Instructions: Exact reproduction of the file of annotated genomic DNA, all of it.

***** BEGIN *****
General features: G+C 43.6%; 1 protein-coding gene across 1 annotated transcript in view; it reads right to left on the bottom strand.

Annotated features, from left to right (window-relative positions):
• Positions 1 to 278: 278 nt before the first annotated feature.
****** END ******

General features: G+C 43.6%; 1 protein-coding gene across 1 annotated transcript in view; it reads right to left on the bottom strand.

Annotated features, from left to right (window-relative positions):
• Positions 1 to 278: 278 nt before the first annotated feature.